I was recently asked to explain the difference between a Massachusetts Subchapter S corporation (S Corp) and a Limited Liability Company (LLC). As I was pondering the response, it occurred to me that this would make a great topic for a blog entry!
Both an S Corp and an LLC provide limited liability protection of personal assets against lawsuits and other liabilities of the business. Both also offer the benefit of the "pass-through" of profits and losses to the individual tax return of the shareholder/member, thereby eliminating the double taxation which occurs for standard business ("C") corporations. Other comparisons of the two highlight the differences.
1. Formalities of creation: Both are created by the filing of an organizational document with the Massachusetts secretary of state. The filing fee for a corporation is $275 (for up to 275,000 shares) and the filing fee for the LLC is $500. An S Corp also requires the additional step of filing a Subchapter S election with the IRS once the corporation is formed. Both must file an annual report each year with the Secretary of State. The annual report filing fee for a corporation is $125 per year and the filing fee for the LLC is $500 per year.
2. Formalities of Operation: An S Corp is governed by the corporations statute, which requires the creation of bylaws, the maintenance of formal minutes and other records, and the holding of annual meetings. The LLC has no such formal requirements, though the creation of an Operating Agreement is highly recommended.
3. Composition of Participants: An S Corp may have no more than 75 shareholders, all of whom must be U.S. citizens or have residency status. All shareholders must be individuals. Only one class of stock is permitted. The corporation is controlled by officers and a board of directors. In contrast, members of an LLC may be individuals or separate legal entities, U.S. citizens or not. There are no limits on the number of members permitted, and there may be different classes of members. An LLC may be run by the members or by managers who may not be members.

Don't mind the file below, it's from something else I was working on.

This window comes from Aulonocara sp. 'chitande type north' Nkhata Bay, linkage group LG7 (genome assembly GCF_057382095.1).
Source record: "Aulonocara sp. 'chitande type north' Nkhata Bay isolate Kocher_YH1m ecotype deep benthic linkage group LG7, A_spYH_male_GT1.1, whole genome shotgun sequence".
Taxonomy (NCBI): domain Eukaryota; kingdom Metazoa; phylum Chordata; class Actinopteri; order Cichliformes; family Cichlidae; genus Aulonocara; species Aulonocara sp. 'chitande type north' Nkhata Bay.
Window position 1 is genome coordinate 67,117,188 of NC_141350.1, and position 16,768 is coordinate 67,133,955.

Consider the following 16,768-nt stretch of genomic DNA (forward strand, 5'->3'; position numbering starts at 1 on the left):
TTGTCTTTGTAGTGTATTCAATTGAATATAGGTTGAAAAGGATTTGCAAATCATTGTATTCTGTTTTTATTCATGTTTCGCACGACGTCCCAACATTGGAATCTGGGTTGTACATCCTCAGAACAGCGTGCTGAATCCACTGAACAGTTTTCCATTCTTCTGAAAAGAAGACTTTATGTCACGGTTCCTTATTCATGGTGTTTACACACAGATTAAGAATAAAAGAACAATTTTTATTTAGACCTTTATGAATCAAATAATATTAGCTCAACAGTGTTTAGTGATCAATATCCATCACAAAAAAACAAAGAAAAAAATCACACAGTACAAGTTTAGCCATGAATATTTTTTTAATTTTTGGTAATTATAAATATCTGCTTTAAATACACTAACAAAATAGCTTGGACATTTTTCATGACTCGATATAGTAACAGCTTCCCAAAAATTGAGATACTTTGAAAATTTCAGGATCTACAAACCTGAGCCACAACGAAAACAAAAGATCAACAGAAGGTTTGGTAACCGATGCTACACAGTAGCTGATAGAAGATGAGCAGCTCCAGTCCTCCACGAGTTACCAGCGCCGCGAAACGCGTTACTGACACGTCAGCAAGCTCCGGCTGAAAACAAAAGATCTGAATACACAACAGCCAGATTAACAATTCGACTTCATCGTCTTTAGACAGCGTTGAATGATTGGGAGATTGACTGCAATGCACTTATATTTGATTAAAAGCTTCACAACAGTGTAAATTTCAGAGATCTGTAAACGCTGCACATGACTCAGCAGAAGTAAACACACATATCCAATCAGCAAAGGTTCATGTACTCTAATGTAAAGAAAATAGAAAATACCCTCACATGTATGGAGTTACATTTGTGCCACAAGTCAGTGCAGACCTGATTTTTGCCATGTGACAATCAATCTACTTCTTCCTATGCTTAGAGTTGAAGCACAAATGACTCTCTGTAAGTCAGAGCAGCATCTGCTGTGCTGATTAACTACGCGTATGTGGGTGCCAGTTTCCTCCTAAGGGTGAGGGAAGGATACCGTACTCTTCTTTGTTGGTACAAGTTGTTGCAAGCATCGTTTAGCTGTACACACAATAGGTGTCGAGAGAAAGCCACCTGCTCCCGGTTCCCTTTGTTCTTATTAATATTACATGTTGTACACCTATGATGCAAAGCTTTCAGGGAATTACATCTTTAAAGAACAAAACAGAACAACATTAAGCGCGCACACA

4. Allocation of Profits and Losses: With an S Corp, the allocation of profits and losses must be according to the ratio of each shareholder’s percentage of stock ownership, even if a different distribution scheme is preferred. With an LLC, profits and losses may be allocated to members in whatever manner the members wish regardless of their percentage of ownership. This, for example, would allow a member who contributes less capital but more "sweat equity" to receive a higher portion of profits despite a lower capital contribution.
5. Self-employment taxes: With an S Corp, income paid to shareholders as distributions is not subject to self-employment taxes; instead only the salary paid to an owner/employee is subject to self-employment tax. With an LLC, members are considered to be "self-employed" and, as such, must pay self-employment tax on all income received from the LLC. If the business operates in active trade, the members are active in running the business, and self-employment taxes on the members would be high, an S Corp may be preferred; the business can elect to pay a lower salary and more in distributions to minimize this tax. The downside of the S Corp in this context is that payroll taxes must be paid, and the paperwork associated therewith can be substantial.
So which is right for you? If your priorities are operational ease, flexibility with membership and allocations of profit and loss, and low maintenance, then an LLC might be your preferred entity. If you are looking to save on employment taxes and annual filing fees, and you don’t mind the structural limitations, then an S Corp may be right for you. In any situation, it is crucial to seek the advice of a competent attorney and accountant in order to make a fully informed choice.